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The 20 Funniest Webcomics


In the same way you can read a newspaper on the Web, you can also read comic strips right on your computer. And while many of your favorite daily newspaper strips also appear on the Internet, we've dug up 20 truly funny webcomics available exclusively online.

The Adventures of Dr. McNinja

Though reliant on a continuing story and laid out more like a comic book than a comic strip, The Adventures of Dr. McNinja is a free webcomic that remains an essential read for its action, writing, art and, most importantly, its humor. Chris Hastings' six-year-old comic stars the titular character, Dr. McNinja, a ninja who is also a doctor and follows him on adventures that are equal parts exciting and hilarious.



Raynato Castro and Alex Culang find a happy medium between the cleverness of xkcd and the off-kilter twist of Perry Bible Fellowship in their own twice-weekly strip, Buttersafe. A must-read for fans of The Family Guy and The Simpsons.

Creased Comics

Creased Comics

Brad Neely, who shot to Internet fame with his animated rap video “George Washington,” is the creator of the incredibly random and at times very twisted Creased Comics. As with other webcomics, Creased Comics combines pop culture references, clever humor and an off-kilter world view to produce crazy strips that you'd never, ever find in your local newspaper.

Cyanide and Happiness

Cyanide and Happiness

British cartoonist Kris Wilson (along with friends Rob DenBleyker, Matt Melvin, Dave McElfatrick and other guest cartoonists) are responsible for this sharp, slightly offensive but cutely-drawn daily webcomic. The strip is made up of stick figures, much like xkcd. But instead of riffs on math and language, Cyanide and Happiness finds its funny along the border where offensive and clever meet. Expect a little violence, a touch of shock and a whole lot of laughter.

Daisy Owl

photo courtesy of Daisy Owl

Ben Driscoll's regularly updated webcomic Daisy Owl is a narrative strip about a bear named Steve, his good friend Mr. Owl and Mr. Owl's two kids, the adopted humans Cooper and Daisy. Driscoll's comic is a rare entity in the webcomic pantheon -- it's smart, well plotted, very funny and popular online and yet, unlike, say, Penny Arcade or xkcd, you don't need a deep knowledge of video games or computer programming to get the jokes.

Dinosaur Comics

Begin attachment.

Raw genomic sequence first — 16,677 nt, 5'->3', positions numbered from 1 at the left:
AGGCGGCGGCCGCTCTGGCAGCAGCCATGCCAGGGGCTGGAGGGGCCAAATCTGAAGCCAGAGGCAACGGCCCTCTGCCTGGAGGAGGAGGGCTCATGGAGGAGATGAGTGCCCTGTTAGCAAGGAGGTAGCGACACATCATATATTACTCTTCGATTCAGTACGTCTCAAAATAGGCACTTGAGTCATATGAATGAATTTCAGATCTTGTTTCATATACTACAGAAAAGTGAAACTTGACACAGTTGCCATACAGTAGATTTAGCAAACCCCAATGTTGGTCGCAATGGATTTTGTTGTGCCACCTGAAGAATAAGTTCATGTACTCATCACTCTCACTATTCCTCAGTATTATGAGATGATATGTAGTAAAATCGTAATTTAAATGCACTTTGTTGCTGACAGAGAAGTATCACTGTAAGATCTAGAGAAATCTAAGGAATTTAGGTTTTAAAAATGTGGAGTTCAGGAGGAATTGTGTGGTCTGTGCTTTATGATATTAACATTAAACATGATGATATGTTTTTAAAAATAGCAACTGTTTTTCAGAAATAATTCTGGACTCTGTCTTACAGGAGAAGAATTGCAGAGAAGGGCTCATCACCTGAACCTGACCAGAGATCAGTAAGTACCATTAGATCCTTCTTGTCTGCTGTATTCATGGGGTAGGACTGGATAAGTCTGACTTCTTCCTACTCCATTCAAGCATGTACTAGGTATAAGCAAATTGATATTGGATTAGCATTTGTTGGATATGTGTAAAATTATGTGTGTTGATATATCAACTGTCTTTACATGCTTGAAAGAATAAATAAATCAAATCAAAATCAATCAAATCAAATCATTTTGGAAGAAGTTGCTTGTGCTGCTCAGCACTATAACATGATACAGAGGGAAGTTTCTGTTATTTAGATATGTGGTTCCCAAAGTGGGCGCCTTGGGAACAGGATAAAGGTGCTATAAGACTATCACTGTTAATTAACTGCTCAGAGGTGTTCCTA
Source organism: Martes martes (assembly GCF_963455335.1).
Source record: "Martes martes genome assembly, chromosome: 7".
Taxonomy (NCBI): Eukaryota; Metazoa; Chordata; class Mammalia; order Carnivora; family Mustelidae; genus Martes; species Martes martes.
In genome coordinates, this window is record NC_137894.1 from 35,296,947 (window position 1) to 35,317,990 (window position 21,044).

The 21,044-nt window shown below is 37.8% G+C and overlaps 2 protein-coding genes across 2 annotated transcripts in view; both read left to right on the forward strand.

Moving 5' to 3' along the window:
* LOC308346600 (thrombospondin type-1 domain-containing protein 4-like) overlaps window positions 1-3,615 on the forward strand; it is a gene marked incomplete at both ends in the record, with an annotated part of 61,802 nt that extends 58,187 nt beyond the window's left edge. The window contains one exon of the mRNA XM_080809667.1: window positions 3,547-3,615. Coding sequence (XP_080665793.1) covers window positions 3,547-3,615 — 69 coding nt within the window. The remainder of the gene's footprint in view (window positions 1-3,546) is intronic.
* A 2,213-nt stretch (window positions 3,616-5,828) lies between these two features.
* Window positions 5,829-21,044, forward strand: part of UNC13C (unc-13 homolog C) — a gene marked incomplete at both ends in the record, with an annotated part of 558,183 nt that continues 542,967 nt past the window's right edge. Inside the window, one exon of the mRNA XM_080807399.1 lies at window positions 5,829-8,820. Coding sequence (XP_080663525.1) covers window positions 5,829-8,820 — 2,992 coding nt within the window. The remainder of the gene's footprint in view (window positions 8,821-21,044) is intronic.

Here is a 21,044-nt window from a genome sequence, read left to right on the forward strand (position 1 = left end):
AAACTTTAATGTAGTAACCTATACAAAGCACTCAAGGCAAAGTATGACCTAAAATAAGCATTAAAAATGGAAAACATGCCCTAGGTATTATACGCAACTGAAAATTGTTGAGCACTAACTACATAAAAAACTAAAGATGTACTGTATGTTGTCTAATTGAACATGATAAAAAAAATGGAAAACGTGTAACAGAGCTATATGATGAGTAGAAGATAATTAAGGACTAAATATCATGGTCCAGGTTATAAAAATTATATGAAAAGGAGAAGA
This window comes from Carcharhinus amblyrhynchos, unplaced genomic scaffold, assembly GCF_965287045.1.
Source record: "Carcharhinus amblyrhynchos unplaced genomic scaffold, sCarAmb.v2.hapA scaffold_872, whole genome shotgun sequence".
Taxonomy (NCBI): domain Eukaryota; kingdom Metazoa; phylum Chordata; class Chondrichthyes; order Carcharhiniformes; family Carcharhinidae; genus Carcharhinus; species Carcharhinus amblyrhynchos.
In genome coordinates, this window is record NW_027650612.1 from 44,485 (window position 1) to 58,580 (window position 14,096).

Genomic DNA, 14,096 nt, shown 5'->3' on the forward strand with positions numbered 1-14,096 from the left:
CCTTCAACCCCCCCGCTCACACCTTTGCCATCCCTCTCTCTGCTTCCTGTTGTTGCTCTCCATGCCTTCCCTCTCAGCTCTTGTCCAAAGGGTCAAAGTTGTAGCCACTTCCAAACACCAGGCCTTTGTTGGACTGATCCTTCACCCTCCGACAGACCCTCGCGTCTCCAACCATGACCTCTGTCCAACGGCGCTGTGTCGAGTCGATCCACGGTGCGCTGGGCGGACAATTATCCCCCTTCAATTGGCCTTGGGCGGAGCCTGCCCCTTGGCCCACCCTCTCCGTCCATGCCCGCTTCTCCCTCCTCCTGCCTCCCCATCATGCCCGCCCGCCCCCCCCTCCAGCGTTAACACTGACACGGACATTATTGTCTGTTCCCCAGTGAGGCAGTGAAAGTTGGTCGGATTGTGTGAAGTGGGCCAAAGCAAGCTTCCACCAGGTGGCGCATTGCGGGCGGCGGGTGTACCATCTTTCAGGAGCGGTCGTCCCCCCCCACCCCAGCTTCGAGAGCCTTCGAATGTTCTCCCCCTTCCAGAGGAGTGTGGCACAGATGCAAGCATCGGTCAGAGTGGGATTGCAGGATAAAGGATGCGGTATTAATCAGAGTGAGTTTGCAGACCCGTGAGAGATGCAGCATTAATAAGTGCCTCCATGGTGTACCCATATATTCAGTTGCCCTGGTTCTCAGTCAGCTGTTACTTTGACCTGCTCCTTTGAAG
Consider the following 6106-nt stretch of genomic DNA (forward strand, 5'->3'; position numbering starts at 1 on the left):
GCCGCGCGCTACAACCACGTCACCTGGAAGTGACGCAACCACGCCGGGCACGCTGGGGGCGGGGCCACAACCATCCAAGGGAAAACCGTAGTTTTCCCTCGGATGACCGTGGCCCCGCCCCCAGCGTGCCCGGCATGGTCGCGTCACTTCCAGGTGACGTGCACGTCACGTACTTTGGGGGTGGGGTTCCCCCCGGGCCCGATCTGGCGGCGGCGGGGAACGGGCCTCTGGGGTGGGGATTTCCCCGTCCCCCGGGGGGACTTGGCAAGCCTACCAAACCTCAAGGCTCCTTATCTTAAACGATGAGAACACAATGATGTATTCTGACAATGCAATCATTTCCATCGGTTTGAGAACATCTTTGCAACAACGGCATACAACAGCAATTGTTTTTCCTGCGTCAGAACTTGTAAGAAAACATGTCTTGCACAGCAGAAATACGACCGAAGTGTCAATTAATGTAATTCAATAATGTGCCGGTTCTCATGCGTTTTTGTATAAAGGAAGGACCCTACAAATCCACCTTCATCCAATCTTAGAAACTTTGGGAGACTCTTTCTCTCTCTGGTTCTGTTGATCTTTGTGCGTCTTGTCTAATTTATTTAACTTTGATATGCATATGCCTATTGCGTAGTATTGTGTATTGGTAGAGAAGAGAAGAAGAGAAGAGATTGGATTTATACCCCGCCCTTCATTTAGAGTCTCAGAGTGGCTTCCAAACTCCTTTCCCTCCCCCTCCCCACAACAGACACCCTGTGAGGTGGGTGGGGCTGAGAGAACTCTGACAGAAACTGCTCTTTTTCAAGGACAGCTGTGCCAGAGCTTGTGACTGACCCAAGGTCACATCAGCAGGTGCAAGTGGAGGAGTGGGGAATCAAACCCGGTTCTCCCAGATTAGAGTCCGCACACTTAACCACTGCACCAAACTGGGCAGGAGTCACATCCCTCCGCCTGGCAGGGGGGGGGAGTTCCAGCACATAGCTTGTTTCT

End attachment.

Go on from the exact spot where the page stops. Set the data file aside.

Dinosaur Comics

The foibles of a T-Rex and his dinosaur pals are played out in traditional strip form. Except each strip's artwork and layout is exactly the same, with brand new writing each day. The repetitive nature of the strip forces its writer/creator, Ryan North, to come up with outlandish and hilarious dialogue for each and every strip. Be sure to read through the comic's archives.

Garfield Minus Garfield

Garfield Minus Garfield

This webcomic is EXACTLY what it sounds like. Dan Walsh, with the blessing of Garfield creator Jim Davis, removes the character Garfield from Garfield comic strips, leaving Garfield's owner, Jon Arbuckle, talking to himself like a schizophrenic. One of the oddest and funniest things on the Web, period.

Lucid TV

Lucid TV is the brainchild of cartoonists John Keogh, David Rothlein and Ross Hutchinson Armstrong. It is a dark trip into the nether regions of the fields of humor and medicine. Though there isn't a specific story-line stretching throughout the entire series, the strip follows the doctors who work at the Jim Belushi Memorial Hospital as they see patients, socialize and do really, really awful stuff. It's gallows humor set in a hospital instead of a morgue.

Murray The Nut

photo courtesy of Murray The Nut

Remember back in grade school when you would doodle in the margins of your notebooks? Now, what if those doodles had accompanying word bubbles that were sometimes crude, sometimes off the wall but always hilarious? Welcome to Murray The Nut



photo courtesy of Nedrioid

Nedroid is a daily-updated webcomic by cartoonist Anthony Clark (who goes by the pseudonym Nedroid... go figure!) The comic is somewhat serialized, in that it follows the adventures of Bearato (a bear) and his friend Reginald (a bluebird). But the humor of the strips, while enriched by the familiarity of the characters, doesn't rely on any prior knowledge of plots or narratives; it's just really funny stuff.

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